CARACAS — Venezuela’s opposition won control of the National Assembly by a landslide, stunning the ruling party and altering the balance of power 17 years after the late Hugo Chavez kicked off the nation’s socialist revolution.
The opposition coalition won at least 99 seats in the incoming 167-seat legislature, electoral authorities announced early today. The ruling socialist party won 46 seats.
The opposition coalition needs to take 13 of the 22 remaining races to give it a two-thirds supermajority. That would allow it to pass major legislation, sack Supreme Court justices or convene a convention to rewrite Chavez’s 1999 constitution.
The victory is likely to fuel demands for President Nicolas Maduro to free jailed opponents and roll back socialist policies during what could be a period of intense political conflict, in a deeply polarized country mired in economic crisis.
Fireworks, car honking and shouts of joy broke out after midnight in the streets of the Venezuelan capital of Caracas when National Electoral Council President Tibisay Lucena announced the partial results, six hours after polls closed.
Within seconds, Maduro recognized the opposition’s win, saying that despite an adverse result, Venezuela’s democracy had triumphed. But he recalled the long history of US-supported coups in Latin America in blaming the “circumstantial” loss on a conservative “counterrevolution” trying to sabotage the oil-dependent economy and destabilize his rule.
“I can say today that the economic war has triumphed,” Maduro, surrounded by his party’s top leadership, said from the presidential palace.
Opposition leaders wept with emotion and swigged champagne as the results were announced. Many seemed stunned by their win. Some cautioned that the result has more to do with anger at Venezuela’s woes than an embrace of opposition parties.
“The opposition needs to accept this with a lot of humility,” said political consultant Francisco Marquez, who managed one of the winning opposition campaigns. “This was a punishment vote and we will need to show people that we’re up to the task.”
The opposition coalition, which pulled together more than a dozen parties that have historically competed among themselves for power, has pledged to use its newfound leverage to pass an amnesty for dozens of opponents jailed during last year’s protests.
But leaders offered few other concrete policy proposals during the campaign, and it’s unclear whether politicians who have spent their entire political careers railing against the socialist party’s monopoly on power will be able to govern with Maduro still in the presidency.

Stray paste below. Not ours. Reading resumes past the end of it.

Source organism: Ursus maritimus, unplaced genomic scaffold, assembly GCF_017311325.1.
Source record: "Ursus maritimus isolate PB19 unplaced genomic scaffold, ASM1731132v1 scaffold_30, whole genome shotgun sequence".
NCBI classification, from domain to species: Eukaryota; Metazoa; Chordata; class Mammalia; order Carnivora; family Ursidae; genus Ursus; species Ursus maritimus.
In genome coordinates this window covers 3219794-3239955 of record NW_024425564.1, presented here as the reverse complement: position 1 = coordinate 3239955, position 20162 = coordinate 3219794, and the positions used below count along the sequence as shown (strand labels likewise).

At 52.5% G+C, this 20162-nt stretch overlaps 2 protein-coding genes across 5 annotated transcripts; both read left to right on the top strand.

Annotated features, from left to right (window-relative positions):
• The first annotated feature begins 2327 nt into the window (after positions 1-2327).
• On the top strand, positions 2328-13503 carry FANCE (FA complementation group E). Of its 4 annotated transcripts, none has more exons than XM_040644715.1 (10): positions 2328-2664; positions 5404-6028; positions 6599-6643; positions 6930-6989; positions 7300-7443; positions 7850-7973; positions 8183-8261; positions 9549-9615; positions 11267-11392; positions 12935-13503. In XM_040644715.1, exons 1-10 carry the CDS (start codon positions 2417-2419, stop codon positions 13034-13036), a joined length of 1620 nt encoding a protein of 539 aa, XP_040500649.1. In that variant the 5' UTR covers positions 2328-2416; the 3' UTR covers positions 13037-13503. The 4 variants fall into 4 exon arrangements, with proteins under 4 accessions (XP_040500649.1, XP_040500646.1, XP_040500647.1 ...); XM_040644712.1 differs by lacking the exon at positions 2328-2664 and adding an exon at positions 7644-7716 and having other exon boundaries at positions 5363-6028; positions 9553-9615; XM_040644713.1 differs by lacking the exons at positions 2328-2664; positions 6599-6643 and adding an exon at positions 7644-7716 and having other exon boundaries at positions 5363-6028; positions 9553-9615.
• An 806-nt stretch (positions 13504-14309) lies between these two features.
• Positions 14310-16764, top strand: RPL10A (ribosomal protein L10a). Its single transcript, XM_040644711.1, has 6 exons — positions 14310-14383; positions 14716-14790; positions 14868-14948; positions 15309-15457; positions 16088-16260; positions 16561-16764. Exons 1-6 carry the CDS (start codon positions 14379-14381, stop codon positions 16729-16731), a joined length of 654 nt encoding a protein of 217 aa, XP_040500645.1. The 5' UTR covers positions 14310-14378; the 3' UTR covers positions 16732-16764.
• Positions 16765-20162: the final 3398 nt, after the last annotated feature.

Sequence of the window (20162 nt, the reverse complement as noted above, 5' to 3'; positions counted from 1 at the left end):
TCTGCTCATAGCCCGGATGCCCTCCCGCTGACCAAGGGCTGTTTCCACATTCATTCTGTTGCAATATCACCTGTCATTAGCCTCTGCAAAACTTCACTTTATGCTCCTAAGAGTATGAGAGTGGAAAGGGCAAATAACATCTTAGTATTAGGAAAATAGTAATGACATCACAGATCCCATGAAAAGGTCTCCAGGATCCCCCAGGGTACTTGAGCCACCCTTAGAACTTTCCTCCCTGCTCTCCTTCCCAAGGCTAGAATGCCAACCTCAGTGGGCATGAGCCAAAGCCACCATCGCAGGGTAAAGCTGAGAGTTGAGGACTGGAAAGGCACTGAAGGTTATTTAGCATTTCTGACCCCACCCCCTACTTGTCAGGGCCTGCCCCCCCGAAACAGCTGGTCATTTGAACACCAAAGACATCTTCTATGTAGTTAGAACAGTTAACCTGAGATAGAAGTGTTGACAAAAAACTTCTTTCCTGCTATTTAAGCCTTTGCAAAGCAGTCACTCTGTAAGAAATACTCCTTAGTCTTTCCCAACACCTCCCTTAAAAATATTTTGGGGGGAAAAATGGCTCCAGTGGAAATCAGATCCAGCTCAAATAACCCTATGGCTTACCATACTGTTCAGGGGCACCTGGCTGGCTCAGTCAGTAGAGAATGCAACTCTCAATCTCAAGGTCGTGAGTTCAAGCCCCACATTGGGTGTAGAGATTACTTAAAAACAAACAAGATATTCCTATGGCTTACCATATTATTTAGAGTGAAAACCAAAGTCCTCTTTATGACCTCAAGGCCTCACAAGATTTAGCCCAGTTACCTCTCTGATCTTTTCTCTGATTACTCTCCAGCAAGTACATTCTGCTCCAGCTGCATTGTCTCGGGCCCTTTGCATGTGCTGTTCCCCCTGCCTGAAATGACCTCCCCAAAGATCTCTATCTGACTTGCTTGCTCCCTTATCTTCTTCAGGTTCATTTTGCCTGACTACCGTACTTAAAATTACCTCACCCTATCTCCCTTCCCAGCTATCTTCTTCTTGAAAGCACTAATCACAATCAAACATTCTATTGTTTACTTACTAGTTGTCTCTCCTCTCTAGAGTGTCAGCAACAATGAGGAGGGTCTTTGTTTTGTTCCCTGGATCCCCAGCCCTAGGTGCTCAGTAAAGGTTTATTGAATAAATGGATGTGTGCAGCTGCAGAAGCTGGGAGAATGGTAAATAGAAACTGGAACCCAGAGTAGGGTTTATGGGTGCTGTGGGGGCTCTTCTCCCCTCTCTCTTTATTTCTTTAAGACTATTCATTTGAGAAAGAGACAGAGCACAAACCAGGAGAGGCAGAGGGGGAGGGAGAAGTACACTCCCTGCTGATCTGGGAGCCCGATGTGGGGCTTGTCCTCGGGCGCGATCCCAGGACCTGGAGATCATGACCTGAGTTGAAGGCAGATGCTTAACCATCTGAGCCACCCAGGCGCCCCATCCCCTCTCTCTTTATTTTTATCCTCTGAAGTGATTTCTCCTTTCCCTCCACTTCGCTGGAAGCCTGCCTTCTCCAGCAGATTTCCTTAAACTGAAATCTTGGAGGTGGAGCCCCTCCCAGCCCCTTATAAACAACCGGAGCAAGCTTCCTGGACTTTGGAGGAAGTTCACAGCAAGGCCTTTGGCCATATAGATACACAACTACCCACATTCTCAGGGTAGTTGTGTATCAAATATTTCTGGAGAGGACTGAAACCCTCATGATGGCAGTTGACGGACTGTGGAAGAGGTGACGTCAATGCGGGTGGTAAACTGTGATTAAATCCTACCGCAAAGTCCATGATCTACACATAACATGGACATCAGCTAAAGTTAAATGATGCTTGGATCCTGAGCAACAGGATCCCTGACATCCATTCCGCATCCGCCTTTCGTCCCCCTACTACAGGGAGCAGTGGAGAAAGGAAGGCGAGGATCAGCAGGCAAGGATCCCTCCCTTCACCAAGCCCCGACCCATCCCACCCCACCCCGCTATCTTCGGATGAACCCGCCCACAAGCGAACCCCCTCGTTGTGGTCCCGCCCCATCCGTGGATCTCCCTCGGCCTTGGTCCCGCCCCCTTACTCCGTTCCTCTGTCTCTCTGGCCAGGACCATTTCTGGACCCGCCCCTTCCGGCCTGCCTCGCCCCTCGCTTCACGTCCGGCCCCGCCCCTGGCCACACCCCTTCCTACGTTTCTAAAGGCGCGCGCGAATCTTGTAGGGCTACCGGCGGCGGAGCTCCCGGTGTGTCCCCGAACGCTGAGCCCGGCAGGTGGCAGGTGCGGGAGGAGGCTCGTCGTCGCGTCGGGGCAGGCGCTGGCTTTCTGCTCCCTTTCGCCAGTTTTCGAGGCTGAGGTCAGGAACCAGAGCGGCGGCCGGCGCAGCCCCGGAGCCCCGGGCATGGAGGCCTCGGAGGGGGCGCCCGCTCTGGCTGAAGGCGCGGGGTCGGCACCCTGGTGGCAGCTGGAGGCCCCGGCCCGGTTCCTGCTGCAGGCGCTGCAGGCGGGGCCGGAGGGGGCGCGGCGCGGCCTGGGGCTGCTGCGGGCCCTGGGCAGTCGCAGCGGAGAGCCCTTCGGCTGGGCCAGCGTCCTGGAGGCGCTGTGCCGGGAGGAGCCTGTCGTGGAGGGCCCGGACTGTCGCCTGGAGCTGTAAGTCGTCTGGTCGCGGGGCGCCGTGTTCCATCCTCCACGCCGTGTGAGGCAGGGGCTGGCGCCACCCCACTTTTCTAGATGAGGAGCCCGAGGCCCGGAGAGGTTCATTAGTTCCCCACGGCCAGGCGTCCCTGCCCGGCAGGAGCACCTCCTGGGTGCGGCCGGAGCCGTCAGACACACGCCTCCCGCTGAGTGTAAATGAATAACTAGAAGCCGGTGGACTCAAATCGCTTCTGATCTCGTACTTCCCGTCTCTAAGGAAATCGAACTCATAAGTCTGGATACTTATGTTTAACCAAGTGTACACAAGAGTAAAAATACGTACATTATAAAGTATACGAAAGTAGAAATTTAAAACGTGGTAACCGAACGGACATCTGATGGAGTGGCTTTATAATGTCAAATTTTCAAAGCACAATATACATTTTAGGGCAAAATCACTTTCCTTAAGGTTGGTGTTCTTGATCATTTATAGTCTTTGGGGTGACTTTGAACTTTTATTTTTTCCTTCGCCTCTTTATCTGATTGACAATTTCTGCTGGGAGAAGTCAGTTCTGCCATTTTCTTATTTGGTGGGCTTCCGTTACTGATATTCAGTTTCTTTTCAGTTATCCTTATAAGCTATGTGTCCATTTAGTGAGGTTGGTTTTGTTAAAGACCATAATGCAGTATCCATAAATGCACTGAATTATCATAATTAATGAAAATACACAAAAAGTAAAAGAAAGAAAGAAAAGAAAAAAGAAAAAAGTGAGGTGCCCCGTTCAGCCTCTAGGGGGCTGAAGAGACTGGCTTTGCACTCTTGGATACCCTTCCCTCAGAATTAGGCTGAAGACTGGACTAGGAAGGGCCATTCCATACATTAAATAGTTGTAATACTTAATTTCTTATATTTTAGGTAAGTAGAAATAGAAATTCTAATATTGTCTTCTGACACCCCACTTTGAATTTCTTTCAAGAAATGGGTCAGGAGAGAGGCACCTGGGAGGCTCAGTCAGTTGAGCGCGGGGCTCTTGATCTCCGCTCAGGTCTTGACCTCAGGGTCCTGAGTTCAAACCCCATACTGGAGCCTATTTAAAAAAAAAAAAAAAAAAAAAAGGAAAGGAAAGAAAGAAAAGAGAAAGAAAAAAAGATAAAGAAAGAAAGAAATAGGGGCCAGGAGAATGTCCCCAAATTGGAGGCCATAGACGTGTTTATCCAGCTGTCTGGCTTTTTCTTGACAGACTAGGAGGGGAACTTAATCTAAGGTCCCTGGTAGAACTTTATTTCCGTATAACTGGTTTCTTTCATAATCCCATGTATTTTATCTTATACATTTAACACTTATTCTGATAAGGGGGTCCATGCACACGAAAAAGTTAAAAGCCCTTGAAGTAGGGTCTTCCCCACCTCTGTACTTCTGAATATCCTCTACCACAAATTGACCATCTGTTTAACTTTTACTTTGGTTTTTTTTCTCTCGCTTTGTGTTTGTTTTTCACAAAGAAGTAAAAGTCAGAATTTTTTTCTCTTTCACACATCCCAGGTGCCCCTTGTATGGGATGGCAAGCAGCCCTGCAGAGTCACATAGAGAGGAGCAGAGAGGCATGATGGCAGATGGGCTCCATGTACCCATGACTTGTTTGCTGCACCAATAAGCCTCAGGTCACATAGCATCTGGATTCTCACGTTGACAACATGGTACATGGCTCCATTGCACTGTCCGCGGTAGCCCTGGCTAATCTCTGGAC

Hardliners are already vowing to seek a recall referendum to cut short Maduro’s term before it ends in 2019.
“As soon as January comes, it’s amnesty for political prisoners, constitutional reform, a recall referendum. Radical change,” said Popular Will politician Alfredo Jimeno.
Voter turnout was a stunning 74 per cent, the highest for a parliamentary vote since compulsory voting ended in the 1990s, as Venezuelans punished Maduro’s government for widespread shortages, a plunging currency and triple-digit inflation.
“Venezuelan families are tired of living the consequences of the failure,” Jesus Torrealba, head of the Democratic Unity opposition coalition, told supporters at campaign headquarters. “The country wants change and that change is beginning today.”
The opposition victory deals a serious setback to the socialist revolution launched by Chavez, who until his death in 2013 had an almost magical hold on Venezuela’s long-excluded masses.
But Maduro, who became president after Chavez died, still has a near-complete grip on the executive and judicial branches of government, including the Supreme Court, so he can easily outflank a hostile congress if it lacks a super-majority. And some have already floated the idea that outgoing lawmakers will pass a law granting Maduro special decree powers to ride roughshod over the new congress, which won’t be sworn in until January.
Voting yesterday was mostly peaceful, though several ruling party governors were caught on film braving boos and insults as they entered their polling places.
The socialists lost even in Chavez’s home state of Barinas, where his brother Adan is governor and several family members hold high office. In the capital, the opposition won by almost 20 percentage points.
Maduro had repeatedly vowed in recent weeks to take to the streets and defend Chavez’s legacy if his party lost. But on Sunday night he softened his tone, urging his supporters to calmly regroup and accept the results.
“I call on all of our people to recognize in peace these results and re-evaluate many political aspects of the revolution,” he said.
Some government supporters are already bracing for a fight, however.
“Now everything will just get worse. The Chavistas will go to war with the opposition,” said Diana Areaz, who waited to hear the results with her friend, who makes a living dressing up as Cuban revolutionary Ernesto “Che” Guevara.
For Areaz, who was eight years old when Chavez came to power, the defeat was unimaginable.
“I’ve only ever known one government. But the truth is Maduro abandoned the revolution, and now it’s hardly a revolution at all,” she said.